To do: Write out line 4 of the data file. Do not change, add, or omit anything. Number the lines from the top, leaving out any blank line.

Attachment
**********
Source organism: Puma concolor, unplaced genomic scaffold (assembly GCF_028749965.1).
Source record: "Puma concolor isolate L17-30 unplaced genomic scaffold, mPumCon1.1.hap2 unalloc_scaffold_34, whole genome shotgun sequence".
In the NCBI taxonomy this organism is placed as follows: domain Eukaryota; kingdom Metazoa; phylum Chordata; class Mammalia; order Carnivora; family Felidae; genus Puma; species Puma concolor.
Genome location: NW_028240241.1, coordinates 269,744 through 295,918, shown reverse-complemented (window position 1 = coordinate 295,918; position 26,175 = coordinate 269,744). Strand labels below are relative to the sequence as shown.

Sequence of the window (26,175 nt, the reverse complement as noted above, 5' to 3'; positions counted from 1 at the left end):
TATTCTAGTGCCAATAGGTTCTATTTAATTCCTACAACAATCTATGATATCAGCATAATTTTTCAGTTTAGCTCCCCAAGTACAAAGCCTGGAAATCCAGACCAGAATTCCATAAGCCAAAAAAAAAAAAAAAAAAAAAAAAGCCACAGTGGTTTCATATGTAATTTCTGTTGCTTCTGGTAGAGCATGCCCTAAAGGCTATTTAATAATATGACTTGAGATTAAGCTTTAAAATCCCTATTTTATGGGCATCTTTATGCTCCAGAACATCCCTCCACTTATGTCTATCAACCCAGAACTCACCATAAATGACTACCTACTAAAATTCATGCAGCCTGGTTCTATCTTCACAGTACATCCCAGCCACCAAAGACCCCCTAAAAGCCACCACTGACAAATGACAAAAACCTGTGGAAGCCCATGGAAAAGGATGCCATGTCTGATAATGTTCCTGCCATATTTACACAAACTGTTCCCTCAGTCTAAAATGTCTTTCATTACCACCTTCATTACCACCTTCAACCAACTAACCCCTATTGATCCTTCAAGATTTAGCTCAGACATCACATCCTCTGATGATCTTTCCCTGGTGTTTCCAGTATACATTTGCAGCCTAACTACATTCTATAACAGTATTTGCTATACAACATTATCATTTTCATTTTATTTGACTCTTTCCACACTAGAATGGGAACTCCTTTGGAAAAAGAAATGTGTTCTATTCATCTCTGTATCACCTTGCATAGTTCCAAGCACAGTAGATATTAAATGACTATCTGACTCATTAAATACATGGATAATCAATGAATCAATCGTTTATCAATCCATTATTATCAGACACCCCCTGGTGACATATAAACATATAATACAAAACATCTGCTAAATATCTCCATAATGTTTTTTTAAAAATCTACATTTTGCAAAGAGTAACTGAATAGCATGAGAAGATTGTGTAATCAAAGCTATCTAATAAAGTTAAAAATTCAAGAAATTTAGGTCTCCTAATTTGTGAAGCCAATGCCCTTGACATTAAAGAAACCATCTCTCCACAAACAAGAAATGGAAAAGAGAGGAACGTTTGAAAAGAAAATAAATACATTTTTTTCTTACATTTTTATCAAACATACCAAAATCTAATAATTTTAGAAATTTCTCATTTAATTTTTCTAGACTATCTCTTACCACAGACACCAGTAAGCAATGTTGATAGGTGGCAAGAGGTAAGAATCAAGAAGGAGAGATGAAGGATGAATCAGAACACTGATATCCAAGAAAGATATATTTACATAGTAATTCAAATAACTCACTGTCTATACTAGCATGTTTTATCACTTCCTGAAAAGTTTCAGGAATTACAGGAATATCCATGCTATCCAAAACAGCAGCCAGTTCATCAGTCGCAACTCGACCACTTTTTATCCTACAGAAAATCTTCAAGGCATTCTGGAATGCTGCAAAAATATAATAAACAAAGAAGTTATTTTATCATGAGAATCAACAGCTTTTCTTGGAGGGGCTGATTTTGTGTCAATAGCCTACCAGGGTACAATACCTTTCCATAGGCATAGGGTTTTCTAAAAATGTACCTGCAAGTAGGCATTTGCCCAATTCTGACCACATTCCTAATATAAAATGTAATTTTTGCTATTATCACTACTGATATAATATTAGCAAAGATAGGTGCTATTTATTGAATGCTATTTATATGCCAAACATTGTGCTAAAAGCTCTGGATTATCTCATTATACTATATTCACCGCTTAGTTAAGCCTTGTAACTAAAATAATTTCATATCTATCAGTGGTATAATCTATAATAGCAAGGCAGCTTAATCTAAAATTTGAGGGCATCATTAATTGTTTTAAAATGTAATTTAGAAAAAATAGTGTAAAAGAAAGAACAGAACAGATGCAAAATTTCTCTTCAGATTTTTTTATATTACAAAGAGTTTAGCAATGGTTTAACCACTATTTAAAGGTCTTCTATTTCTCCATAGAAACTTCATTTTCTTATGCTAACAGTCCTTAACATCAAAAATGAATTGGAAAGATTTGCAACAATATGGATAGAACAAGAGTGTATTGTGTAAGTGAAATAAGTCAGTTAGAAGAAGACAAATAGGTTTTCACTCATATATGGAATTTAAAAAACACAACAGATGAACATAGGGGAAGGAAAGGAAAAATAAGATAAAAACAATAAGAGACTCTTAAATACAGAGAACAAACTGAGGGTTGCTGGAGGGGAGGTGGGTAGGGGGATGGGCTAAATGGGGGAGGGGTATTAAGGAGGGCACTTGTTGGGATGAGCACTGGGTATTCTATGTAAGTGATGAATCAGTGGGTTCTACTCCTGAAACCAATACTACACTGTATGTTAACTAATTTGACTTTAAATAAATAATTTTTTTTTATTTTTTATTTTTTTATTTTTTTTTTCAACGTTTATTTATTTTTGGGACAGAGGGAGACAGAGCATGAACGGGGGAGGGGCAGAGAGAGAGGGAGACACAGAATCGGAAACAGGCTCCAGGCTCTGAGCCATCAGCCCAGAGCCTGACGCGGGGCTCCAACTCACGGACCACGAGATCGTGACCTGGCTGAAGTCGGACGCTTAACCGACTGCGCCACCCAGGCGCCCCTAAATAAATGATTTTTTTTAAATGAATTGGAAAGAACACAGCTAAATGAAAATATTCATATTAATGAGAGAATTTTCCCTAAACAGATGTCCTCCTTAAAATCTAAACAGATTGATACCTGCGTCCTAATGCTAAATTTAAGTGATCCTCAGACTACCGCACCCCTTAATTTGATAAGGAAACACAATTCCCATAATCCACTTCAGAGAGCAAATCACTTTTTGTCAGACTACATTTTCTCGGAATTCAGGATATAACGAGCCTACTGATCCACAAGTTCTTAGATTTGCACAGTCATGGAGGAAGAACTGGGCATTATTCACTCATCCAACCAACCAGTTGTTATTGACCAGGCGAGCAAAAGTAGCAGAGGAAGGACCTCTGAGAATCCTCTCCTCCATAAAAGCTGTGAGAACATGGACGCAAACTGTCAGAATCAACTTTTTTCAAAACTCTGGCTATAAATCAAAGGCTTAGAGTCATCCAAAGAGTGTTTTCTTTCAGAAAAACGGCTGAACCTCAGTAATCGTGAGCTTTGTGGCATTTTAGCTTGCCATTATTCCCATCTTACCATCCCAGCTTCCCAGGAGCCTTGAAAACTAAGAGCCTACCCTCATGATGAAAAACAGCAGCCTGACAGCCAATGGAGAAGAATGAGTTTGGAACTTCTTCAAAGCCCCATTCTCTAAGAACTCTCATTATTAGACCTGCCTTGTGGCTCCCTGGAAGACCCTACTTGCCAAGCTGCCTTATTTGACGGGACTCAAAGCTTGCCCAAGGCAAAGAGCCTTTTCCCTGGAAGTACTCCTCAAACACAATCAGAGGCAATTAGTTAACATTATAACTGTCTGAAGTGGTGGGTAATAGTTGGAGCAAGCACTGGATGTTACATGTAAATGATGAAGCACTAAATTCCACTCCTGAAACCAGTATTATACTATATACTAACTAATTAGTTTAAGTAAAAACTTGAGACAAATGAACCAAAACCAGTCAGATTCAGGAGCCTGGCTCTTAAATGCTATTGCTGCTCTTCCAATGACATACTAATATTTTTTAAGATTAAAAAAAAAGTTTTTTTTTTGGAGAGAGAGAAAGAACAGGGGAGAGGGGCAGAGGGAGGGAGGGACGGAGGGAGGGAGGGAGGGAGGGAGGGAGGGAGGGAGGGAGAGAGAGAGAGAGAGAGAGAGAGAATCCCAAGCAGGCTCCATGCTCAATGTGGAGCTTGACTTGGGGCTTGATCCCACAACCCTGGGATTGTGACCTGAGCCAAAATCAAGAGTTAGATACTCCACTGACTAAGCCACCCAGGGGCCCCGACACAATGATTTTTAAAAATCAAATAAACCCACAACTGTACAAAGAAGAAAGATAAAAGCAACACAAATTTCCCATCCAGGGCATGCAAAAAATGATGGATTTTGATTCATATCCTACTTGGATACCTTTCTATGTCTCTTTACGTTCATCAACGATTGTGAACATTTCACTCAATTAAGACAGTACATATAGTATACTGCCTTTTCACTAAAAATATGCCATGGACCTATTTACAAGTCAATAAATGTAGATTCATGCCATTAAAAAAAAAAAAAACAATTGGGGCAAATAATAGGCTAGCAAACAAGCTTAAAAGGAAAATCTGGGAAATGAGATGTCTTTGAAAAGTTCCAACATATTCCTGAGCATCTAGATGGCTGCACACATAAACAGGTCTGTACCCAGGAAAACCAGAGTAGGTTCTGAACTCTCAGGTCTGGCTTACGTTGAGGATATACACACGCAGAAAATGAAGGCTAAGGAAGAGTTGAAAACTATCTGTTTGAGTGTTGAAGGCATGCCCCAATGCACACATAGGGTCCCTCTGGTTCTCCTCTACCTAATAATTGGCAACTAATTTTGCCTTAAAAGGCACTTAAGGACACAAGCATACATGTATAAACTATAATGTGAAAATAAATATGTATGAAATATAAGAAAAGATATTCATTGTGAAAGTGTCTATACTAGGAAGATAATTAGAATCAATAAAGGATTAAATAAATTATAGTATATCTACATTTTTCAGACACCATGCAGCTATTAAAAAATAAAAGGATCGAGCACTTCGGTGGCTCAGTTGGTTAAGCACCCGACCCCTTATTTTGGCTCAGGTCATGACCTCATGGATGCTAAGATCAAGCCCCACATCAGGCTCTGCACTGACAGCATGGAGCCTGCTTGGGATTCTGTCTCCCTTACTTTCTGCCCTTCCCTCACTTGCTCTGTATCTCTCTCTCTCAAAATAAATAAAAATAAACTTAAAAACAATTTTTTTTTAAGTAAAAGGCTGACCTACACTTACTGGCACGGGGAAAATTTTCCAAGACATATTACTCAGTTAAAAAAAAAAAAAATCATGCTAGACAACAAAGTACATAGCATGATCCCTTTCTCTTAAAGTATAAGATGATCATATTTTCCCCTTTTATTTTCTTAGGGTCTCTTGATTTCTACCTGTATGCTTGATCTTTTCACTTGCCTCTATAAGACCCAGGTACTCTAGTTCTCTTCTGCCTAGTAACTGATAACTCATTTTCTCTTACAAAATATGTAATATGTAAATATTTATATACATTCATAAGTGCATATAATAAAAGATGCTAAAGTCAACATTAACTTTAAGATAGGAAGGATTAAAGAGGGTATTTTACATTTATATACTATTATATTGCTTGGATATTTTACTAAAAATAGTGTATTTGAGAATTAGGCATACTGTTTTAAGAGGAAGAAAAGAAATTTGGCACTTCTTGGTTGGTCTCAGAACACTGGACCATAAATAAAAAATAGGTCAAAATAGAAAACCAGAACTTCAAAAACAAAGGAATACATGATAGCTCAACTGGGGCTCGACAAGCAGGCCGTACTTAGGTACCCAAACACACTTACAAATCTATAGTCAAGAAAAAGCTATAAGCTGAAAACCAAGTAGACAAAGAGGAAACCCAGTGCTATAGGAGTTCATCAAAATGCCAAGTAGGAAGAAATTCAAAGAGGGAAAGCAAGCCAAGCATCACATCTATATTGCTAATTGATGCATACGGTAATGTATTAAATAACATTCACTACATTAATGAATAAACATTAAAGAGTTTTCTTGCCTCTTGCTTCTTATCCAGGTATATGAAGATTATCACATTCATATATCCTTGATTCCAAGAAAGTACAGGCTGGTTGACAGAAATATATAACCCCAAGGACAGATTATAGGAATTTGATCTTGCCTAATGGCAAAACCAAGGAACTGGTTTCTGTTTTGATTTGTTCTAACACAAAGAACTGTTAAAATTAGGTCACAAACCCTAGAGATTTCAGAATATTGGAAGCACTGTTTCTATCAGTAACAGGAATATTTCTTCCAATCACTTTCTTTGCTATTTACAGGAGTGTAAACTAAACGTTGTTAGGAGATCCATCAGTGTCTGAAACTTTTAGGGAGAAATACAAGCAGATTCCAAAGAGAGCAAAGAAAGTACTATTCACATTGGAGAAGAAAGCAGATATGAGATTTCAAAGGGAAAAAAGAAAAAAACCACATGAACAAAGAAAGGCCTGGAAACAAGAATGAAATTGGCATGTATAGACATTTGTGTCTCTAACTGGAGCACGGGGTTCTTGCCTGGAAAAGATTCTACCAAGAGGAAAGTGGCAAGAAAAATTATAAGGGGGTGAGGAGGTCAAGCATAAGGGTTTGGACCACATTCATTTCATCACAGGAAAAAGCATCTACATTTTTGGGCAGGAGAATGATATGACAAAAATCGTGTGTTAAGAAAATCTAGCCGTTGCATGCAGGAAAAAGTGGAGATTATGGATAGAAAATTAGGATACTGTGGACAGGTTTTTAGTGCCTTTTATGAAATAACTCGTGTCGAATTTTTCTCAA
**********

Genome location: NW_028240241.1, coordinates 269,744 through 295,918, shown reverse-complemented (window position 1 = coordinate 295,918; position 26,175 = coordinate 269,744). Strand labels below are relative to the sequence as shown.